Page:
Oh, don't get me wrong, i love my HH! Im having problems is with its new jewlery (the SS), but im getting around it, and if i do the zipper mod it would just be a small one, just to access the ocf pad easier, not to change the way i get in, I adore the bottom entry. Specially for bug control. Thats why i would first do the zip mod on my old hammock, just to test it and see if its really worth it.

    hmmm, you making me think alot now about the UQ... I can't get my DIY UQs to hang properly either, but i thought it was my bad sewing. Thats one thing i liked about the supershelter first hand, that once i got in, ive had no cold spots, but excessive hot spots... with my DIY UQs I have never been able to eliminate the cold spots.

    Anyway, im not giving up on the SuperShelter, non the less on my HH.
    Last edited by elcolombianito; 05-09-2009 at 12:38.
    "This is what i love about backpacking... Just clean your stuff by licking it." - Shug

  6. #16
    Senior Member elcolombianito's Avatar
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    Quote Originally Posted by elcolombianito View Post
    im sure this would get rid of most of the issues one faces with the bottom entry of the HH's.
    Very badly put! I meant... the issues I FACE WITH THE BOTTOM ENTRY SLIT, which are two: 1) ventilating the hammock in hot weather isn't easy (that noseeum mesh retains much more heat that one could imagine, and just taking it off, or a fraction of it, would help this problem), and 2) accessing things outside of the hammock, which wasn't really a problem for me untill the supershelter, cuz i have this urge to fit the ocf pad perfectlyt under me. I could just get in the hammock and let the ocf pad underme as it is, it does cover my underside completely and provide the heat, but i like it to be more even, so i stick my hand out the slit and accomodate it a bit, until i feel there is the same amount of pad to my left as there is to my right. this is no really easy, adn acces from the top would be easier.

    Id also like to remember you all that my experience with my SS so far has been in my room! For such an environment, where i cant even get a medium tight ridgeline, nor set the tieouts properly, i think the Supershelter has proven to be worth the hazzle. Just need to be patient and stop making such strong statements before trying it under real outdoor circumstances.

    Thanks for understanding.
    "This is what i love about backpacking... Just clean your stuff by licking it." - Shug

  7. #17
    Senior Member elcolombianito's Avatar
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    Some Photos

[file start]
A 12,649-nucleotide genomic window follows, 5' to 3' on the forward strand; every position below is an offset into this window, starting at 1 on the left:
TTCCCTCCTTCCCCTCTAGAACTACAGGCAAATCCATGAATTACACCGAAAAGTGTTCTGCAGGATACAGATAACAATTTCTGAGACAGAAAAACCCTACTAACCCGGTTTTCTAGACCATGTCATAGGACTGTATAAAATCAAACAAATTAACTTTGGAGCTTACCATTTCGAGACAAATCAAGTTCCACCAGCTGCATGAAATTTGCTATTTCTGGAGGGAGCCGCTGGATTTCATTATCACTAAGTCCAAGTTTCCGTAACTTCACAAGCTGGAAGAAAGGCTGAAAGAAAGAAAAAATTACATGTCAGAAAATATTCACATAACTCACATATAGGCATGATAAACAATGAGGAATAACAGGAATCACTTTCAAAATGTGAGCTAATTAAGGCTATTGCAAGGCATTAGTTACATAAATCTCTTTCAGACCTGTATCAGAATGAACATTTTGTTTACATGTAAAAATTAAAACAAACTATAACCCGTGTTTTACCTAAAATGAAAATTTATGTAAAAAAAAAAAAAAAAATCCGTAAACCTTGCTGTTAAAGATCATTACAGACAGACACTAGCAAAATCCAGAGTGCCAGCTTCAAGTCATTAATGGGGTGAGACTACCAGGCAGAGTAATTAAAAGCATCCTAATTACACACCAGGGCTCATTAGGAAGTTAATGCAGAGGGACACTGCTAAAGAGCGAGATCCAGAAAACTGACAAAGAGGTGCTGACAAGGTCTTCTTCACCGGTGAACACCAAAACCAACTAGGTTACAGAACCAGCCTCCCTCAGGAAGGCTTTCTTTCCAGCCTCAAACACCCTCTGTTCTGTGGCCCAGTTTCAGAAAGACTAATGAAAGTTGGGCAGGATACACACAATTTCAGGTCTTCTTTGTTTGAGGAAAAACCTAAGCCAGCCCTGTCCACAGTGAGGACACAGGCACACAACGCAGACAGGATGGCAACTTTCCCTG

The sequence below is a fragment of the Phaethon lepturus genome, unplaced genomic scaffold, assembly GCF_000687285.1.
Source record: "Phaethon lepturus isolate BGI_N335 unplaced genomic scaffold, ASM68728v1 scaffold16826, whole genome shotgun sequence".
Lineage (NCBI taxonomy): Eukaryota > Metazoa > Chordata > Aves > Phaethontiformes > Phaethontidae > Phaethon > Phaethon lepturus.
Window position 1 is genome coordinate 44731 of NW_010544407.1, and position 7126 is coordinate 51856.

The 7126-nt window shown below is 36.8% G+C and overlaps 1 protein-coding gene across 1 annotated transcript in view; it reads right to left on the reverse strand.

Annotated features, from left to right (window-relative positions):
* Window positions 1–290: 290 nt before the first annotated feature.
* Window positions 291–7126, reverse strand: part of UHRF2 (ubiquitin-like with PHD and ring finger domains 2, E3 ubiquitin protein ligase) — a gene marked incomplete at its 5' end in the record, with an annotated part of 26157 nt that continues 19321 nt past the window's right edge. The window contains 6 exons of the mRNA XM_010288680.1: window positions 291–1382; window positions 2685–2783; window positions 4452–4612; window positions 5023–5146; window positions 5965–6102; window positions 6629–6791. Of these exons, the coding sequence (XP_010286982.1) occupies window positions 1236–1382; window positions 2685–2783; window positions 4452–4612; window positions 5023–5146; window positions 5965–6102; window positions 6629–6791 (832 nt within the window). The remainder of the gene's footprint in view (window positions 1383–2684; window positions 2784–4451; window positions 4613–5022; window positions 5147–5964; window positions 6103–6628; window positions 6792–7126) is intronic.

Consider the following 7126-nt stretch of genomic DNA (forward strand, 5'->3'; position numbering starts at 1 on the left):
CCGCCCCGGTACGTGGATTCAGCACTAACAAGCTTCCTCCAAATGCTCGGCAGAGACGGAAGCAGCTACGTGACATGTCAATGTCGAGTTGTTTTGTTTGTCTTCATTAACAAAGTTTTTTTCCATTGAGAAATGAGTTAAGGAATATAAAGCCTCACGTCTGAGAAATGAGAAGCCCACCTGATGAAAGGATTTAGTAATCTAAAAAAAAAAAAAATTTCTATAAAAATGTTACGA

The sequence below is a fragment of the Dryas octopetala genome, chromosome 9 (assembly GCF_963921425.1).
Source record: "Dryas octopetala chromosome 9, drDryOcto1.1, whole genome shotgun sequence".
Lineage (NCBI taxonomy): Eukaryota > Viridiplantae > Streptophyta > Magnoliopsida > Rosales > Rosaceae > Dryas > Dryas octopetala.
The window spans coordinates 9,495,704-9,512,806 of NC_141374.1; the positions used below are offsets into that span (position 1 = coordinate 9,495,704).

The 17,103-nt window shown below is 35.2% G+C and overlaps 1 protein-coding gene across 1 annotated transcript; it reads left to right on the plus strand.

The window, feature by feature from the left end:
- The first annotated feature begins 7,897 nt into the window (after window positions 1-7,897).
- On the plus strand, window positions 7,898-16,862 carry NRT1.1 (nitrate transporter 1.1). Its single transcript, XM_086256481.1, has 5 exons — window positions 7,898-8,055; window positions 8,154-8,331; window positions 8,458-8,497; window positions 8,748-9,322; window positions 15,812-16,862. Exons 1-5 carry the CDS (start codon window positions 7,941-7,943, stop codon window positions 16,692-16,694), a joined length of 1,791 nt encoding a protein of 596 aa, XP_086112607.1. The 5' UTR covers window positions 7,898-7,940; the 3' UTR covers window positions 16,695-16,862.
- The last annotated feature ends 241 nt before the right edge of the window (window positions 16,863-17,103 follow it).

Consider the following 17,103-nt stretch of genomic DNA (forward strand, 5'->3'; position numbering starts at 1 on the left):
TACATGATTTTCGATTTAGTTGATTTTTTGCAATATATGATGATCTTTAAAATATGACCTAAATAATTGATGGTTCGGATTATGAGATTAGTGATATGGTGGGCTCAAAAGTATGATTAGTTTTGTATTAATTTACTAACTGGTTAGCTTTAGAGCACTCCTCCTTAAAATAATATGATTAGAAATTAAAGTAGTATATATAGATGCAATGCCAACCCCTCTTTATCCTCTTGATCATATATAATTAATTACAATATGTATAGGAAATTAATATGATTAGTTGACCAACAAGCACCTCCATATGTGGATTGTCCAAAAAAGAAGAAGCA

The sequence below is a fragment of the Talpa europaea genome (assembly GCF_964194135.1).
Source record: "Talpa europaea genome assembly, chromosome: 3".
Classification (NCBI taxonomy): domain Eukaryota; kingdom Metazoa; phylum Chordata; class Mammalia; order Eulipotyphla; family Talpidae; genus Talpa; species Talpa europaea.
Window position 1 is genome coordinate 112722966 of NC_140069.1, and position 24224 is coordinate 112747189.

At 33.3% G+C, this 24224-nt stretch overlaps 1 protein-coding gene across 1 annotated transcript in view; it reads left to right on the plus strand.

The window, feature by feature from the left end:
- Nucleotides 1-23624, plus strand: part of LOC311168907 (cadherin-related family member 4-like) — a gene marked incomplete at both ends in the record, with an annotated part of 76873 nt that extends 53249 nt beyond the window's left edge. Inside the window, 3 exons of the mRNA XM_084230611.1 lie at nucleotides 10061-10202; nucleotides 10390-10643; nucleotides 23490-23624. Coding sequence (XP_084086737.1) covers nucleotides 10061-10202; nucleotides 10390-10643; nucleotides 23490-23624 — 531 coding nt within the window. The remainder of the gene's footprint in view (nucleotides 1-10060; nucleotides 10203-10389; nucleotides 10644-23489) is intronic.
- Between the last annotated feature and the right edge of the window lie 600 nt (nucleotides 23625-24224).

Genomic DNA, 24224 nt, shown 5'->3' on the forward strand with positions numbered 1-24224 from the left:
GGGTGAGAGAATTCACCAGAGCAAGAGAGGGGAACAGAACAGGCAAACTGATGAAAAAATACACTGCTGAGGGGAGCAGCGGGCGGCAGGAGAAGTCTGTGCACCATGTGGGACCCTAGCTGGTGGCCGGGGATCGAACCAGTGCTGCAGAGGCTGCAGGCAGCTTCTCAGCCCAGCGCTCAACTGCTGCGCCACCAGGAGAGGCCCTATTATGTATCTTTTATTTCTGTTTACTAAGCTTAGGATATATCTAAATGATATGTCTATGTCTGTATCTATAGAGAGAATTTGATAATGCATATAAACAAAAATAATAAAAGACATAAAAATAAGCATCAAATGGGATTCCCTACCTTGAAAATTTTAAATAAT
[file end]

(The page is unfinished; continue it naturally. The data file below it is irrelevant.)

Just because I know how much pictures are way better than words (and my sister purchased a new digital camera! weeeee)... here is my setup in my room. I actually hang it higher than shown to get better ridggeline tension, I had to lower it for better shot. Also, tie outs are not always like that. I've tried them in different hights every night, always finding different good and bad things.
    My room isn`t big enough to get a full view shot, sorry...
    Attached Images Attached Images
    "This is what i love about backpacking... Just clean your stuff by licking it." - Shug

  8. #18
    Knotty's Avatar
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    I'm pretty happy with my SS. Been good down to mid 30's adding just the heat sheet. Haven't had a chance to go colder.

    The only thing which makes me nuts is the way entry slit in the SS bunches up when the hammock is empty, preventing everything from hanging in it's natural position. Not a big deal, just annoying.
    Knotty
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  9. #19
    BillyBob58's Avatar
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    Quote Originally Posted by elcolombianito View Post
    Just because I know how much pictures are way better than words (and my sister purchased a new digital camera! weeeee)... here is my setup in my room. I actually hang it higher than shown to get better ridggeline tension, I had to lower it for better shot. Also, tie outs are not always like that. I've tried them in different hights every night, always finding different good and bad things.
    My room isn`t big enough to get a full view shot, sorry...
    Hope you can get to the woods soon! What's the weather like down there now? I really think a major key to enjoying this system when breaking camp each day is putting it all in one large sack and compressing as needed. But, again, it is hard to keep all of the cords on the Prussick hooks from coming undone once stuffed. So, I have added cheap mini-biners to the Prussick lines. Then, when I tie to the trees, all is adjusted pretty well just as it was when I broke camp in the morning. It is all very quick and easy, especially if I have changed the tree hugger system to webbing with cinch buckles. Easy/quick up and easy/quick down!
    For I consider that the sufferings of this present time are not worthy to be compared with the glory that is to be revealed to us....that the creation itself also will be set free from its slavery to corruption into the freedom of the glory of the children of God. For we know that the whole creation groans and suffers the pains of childbirth together until now.
    Romans 8:18,21-22

  10. #20
    Senior Member elcolombianito's Avatar
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    Knotty,
    Glad to meet another satisfied supershelter user. I too don't like how it looks, but I actually thought it would be worse. It helps to leave things inside.
    May I ask, how do you stake the tie outs? I mean, What level? do you put them high, or low, or as horizontal as possible?
    Ive tried many possitions and maybe since Im in my room, in terms of fuctionality ive seen no difference. What does change is that with the tieouts high, and the higher they are, the supershelter is kindof loose on the perimeter and doesn't wrap tight the hammock's edge, apparently because the hammock's bug nettting edge isn't taut (probably isn't the way to say it, so look at pic 1 attached to this post, please) and is something that doesn't change if im inside the hammock. On the other hand, when staked lower, this seems to go away (see attached pic2).
    Attached Images Attached Images
    "This is what i love about backpacking... Just clean your stuff by licking it." - Shug